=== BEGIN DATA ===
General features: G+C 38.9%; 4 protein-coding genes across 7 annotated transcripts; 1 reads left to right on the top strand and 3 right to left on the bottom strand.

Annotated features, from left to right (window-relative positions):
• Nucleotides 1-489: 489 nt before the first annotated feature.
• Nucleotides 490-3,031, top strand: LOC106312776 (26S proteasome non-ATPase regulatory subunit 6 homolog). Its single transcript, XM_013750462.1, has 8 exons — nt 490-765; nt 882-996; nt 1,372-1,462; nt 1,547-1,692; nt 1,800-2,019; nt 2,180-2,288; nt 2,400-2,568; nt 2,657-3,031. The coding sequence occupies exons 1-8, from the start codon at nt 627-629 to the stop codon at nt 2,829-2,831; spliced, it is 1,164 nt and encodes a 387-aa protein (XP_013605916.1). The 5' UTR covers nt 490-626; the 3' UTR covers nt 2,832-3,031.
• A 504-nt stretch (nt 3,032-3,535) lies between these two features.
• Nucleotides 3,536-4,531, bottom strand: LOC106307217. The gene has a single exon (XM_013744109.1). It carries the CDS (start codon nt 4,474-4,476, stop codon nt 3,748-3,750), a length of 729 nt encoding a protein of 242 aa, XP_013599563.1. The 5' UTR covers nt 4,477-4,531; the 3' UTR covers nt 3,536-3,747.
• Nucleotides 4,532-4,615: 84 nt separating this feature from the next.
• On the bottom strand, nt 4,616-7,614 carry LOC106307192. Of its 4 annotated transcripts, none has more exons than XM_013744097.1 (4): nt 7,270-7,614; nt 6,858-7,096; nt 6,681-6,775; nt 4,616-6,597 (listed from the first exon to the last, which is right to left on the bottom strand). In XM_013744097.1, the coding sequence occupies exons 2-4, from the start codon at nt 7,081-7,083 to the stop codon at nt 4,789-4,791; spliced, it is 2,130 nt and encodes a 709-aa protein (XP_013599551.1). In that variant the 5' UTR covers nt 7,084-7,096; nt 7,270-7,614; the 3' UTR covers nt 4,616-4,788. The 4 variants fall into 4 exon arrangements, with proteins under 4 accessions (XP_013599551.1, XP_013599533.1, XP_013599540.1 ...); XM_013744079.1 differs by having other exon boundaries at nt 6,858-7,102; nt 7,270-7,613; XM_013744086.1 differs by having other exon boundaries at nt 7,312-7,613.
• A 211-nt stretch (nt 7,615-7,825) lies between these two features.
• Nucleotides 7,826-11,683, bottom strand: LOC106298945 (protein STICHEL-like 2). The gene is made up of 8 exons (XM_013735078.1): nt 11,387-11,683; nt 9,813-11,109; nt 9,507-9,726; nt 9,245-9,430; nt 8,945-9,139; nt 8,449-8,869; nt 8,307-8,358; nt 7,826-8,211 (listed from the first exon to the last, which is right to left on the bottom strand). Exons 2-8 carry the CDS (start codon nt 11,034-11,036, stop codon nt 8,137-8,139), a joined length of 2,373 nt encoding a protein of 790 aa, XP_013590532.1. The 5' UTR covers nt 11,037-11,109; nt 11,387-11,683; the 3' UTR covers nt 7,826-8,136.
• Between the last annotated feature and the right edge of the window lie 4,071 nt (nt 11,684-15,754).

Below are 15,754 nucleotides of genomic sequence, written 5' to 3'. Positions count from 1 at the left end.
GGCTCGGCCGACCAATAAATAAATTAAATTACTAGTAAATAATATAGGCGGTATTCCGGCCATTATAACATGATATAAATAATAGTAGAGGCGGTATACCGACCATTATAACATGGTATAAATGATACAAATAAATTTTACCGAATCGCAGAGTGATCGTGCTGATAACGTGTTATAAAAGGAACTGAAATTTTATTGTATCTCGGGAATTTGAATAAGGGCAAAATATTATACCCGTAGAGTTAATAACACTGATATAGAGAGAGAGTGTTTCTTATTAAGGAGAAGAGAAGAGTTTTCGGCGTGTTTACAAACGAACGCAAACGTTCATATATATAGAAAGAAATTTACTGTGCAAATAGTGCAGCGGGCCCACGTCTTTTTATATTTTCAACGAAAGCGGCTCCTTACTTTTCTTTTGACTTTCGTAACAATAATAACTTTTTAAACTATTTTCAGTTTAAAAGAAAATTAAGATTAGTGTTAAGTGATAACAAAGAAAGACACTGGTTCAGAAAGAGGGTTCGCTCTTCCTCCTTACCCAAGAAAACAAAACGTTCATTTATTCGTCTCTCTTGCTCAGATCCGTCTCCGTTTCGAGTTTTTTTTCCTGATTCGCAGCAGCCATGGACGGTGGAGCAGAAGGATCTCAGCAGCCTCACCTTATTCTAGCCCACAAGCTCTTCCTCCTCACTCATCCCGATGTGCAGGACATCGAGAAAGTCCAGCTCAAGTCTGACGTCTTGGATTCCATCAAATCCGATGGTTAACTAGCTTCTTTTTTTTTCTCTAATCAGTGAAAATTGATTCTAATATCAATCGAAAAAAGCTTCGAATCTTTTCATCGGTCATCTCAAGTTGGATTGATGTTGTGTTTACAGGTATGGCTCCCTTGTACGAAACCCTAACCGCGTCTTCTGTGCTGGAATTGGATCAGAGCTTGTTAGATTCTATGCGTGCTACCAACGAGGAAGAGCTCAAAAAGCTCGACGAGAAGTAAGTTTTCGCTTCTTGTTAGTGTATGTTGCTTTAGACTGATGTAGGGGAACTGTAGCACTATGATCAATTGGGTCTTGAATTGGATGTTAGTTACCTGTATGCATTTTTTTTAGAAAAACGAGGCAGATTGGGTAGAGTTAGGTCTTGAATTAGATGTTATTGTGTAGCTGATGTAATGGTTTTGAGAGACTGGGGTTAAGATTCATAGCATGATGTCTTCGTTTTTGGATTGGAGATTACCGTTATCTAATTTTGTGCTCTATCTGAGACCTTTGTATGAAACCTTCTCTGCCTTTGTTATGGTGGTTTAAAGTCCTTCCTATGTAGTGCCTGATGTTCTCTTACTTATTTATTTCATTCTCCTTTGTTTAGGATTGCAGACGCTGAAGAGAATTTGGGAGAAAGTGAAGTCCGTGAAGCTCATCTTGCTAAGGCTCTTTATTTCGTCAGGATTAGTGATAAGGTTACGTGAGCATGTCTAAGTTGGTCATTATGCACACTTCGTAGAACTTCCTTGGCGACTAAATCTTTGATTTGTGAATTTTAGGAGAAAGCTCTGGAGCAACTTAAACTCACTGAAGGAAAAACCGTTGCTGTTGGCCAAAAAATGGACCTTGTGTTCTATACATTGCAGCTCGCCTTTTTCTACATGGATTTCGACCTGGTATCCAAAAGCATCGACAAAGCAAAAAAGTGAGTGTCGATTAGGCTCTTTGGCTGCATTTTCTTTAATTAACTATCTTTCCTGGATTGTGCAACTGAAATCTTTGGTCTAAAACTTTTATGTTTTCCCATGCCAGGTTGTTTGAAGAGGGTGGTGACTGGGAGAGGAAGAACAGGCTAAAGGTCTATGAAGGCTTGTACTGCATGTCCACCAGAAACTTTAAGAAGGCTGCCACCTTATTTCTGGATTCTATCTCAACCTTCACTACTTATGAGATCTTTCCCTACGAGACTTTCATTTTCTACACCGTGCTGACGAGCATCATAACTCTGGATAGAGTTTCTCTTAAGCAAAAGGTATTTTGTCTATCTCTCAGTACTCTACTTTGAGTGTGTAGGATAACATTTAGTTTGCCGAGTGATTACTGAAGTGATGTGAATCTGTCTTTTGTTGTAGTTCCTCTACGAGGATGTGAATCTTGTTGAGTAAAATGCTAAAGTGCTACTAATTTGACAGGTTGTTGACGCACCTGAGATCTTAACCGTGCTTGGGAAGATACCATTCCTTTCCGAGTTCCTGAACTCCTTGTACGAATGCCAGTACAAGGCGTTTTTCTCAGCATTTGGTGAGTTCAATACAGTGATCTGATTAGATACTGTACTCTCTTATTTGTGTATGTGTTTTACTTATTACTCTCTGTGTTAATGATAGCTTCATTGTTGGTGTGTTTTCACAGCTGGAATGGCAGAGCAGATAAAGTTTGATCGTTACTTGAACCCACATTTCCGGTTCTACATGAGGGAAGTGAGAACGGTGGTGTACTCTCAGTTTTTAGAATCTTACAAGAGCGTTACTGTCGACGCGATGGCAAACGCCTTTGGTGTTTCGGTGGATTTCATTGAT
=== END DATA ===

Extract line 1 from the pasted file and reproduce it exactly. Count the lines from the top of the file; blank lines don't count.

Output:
General features: G+C 38.9%; 4 protein-coding genes across 7 annotated transcripts; 1 reads left to right on the top strand and 3 right to left on the bottom strand.